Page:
How I Became Managing Director of Microsoft Africa Development Centre

August 29, 2022

Catherine Muraga is the managing director of Microsoft Africa Development Centre. She is an IT professional boasting over 15 years of experience.

Muraga is an alumna of Columbia Business School Digital Strategies for Business and Oxford University Fintech Programme.

She also holds a Bachelor of Science in Computer Science from Africa Nazarene University. Here’s her career path:

I am a product of Nairobi and Kajiado counties. My formative years were spent in Eastlands and the rest in Ongata Rongai. I am the eldest in a family of five and took to leadership naturally. Being the eldest, like in many homes, the sense of accountability and responsibility is instilled early.

My childhood was full of curiosities, fun and occasional dash of creativity. I have no recollection of being gifted with toys, so my creativity was honed from an early age. I made balls from polythene bags and stuffed them with green leaves. Life in Eastlands taught me grit, a sense of community (our neighbours represented the face of Kenya – different languages and experiences, and they were family), and simplicity of life (we lived on very little but were content). This built in me a deep sense of gratitude.

I took on leadership and technology certifications from notable universities in the UK and the US. I have had a great career in tech-related roles spanning about 15 years in technology services, manufacturing, aviation and banking sectors.

I am a lifelong learner, be it in the classroom, on the job or exchanging experiences with colleagues. Taking up stretch assignments at work, or volunteering for some roles, has also boosted my learning.

Trusted individuals

Also, I have learnt that it is key to invest in a group of trusted individuals, who continually challenge you to remain focused on goals, and another that is a sounding board for key decisions. One must, however, choose them carefully as wise counsel can only flow from a thriving well!

My progress has been self-driven and leader-led. Early in my career, I benefitted from forums where people shared their inspiring career journeys. Key things that stood out for me are: firstly, having a vision, documenting it and breaking it down into some roadmap and a defined timeline.

Secondly, having people or mentors to hold you accountable. I have been blessed to have leaders who saw the potential in me and took a chance on me, some who pushed me to the deep end, and I managed to navigate the choppy waters.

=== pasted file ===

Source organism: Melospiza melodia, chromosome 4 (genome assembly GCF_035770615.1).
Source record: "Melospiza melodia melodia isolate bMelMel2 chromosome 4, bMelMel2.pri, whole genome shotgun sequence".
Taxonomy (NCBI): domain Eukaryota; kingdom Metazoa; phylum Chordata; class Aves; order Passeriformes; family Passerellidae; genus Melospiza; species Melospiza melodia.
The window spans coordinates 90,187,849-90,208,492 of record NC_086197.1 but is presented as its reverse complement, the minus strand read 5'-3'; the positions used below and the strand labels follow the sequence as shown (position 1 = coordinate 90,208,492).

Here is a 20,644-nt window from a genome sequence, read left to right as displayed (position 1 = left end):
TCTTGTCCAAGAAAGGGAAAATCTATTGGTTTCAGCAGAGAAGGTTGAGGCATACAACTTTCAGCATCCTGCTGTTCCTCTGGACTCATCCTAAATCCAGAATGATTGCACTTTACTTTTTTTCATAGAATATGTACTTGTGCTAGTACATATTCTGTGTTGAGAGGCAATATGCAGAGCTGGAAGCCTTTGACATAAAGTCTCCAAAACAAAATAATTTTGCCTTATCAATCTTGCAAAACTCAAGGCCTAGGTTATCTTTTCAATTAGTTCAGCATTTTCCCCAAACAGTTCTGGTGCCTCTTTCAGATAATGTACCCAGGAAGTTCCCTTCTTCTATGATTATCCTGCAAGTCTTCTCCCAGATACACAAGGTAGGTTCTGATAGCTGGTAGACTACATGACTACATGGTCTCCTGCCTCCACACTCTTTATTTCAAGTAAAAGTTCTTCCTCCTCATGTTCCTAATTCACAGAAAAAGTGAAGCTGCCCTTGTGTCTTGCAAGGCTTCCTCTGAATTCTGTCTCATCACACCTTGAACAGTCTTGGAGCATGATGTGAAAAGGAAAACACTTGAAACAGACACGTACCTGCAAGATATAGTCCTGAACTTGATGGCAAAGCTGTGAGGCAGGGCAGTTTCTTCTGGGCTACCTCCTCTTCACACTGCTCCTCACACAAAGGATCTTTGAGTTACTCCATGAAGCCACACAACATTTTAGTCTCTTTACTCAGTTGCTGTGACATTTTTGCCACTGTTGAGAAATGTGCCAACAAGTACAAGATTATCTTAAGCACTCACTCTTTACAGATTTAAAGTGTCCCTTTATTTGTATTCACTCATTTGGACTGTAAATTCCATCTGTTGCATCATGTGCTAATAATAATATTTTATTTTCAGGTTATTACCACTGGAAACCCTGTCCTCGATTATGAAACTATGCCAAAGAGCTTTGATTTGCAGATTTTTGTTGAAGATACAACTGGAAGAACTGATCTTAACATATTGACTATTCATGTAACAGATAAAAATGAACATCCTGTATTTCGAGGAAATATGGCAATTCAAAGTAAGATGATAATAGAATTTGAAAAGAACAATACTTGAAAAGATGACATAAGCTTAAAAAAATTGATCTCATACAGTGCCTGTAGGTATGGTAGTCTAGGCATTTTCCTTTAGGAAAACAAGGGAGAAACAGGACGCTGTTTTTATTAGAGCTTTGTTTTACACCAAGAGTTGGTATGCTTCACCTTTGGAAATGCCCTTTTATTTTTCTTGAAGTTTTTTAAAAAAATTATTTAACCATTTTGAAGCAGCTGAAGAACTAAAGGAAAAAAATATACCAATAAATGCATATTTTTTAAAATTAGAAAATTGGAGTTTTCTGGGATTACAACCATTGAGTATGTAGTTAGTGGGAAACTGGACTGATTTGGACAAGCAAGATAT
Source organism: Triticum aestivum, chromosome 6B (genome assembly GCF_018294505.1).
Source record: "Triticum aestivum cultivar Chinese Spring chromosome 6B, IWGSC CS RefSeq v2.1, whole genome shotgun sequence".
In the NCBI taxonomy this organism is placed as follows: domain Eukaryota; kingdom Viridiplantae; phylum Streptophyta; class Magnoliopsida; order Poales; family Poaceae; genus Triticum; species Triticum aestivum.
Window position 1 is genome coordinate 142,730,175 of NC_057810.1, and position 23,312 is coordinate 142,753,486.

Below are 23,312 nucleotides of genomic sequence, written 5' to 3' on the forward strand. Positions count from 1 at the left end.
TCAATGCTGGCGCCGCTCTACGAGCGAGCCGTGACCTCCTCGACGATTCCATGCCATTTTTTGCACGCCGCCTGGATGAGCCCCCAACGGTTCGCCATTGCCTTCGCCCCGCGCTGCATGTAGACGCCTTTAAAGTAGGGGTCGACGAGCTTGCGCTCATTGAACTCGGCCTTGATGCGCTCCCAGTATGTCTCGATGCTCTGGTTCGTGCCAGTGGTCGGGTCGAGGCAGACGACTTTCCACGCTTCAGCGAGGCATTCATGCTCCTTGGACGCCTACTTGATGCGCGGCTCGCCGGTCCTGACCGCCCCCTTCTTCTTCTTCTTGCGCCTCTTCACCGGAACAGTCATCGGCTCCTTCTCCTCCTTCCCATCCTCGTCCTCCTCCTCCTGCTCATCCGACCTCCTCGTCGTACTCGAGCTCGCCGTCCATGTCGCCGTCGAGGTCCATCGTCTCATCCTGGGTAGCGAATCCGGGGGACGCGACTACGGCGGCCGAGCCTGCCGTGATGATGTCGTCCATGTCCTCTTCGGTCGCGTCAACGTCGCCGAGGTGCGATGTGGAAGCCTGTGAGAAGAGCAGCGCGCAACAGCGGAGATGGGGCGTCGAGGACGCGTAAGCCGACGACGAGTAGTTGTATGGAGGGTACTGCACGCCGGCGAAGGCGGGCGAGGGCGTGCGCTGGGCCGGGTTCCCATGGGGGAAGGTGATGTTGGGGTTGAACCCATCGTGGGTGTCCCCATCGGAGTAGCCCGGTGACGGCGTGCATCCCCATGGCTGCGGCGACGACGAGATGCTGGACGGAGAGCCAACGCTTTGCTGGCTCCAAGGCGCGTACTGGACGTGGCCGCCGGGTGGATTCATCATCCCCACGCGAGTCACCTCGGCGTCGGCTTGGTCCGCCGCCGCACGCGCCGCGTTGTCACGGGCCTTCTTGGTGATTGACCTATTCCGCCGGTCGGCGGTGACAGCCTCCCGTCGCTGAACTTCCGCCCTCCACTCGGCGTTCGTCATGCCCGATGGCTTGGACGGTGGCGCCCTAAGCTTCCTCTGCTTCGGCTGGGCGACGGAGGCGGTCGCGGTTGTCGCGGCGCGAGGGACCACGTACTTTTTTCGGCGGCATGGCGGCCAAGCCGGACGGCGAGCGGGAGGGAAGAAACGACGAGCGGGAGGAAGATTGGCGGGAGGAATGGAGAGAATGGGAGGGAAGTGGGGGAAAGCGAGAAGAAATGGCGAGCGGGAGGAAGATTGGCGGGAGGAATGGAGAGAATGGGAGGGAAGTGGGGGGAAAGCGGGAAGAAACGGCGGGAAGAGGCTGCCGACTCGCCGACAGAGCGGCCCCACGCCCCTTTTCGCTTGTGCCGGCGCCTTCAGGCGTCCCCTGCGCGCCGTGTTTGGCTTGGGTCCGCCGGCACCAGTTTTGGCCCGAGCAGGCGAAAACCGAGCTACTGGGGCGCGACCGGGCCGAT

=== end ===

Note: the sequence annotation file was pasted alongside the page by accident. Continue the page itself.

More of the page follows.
One of the key lessons I have learnt is the power of appreciating the seasons you are in—in life or career. There is a season to grind and gain as much knowledge as possible; this can be through self-learning or join classes.

“You learn grit and grow as an expert. This season calls for a lot of attention, sacrifice and judicious use of time. There is a season where you are the subject matter expert and get consulted on issues.

This season also calls for a giving heart, pouring into those looking up to you. And there is a season when you are perhaps the smartest in the room, and this is a sign that you need to exit this room and go to another that will take you back to learning.

When I graduated from university, I dreamt of being a top IT leader by age 30; I underestimated that getting to the top is a process that may require returning to school to acquire new knowledge, taking up new roles and stretching assignments. It is OK to dream but appreciate the process. 

For women in tech, confront the imposter syndrome voice with facts, the fact you can deliver on assigned roles. Remember to invest in soft skills too, not just hard skills. For instance, grow your communication muscle (written and spoken), especially as you grow into leadership.

To the youth, identify your passion, invest in it and pursue opportunities available locally and internationally. Sometimes we cage ourselves to what we see instead of what we could become. Where you have come from matters, but where you are going, or you can go is bigger and broader. Also, surround yourself with a network that grows you. Know when to give and when to take.

Lastly, have an interest in local and international affairs to understand the times we are living in and how it impacts or is likely to impact your environment.”

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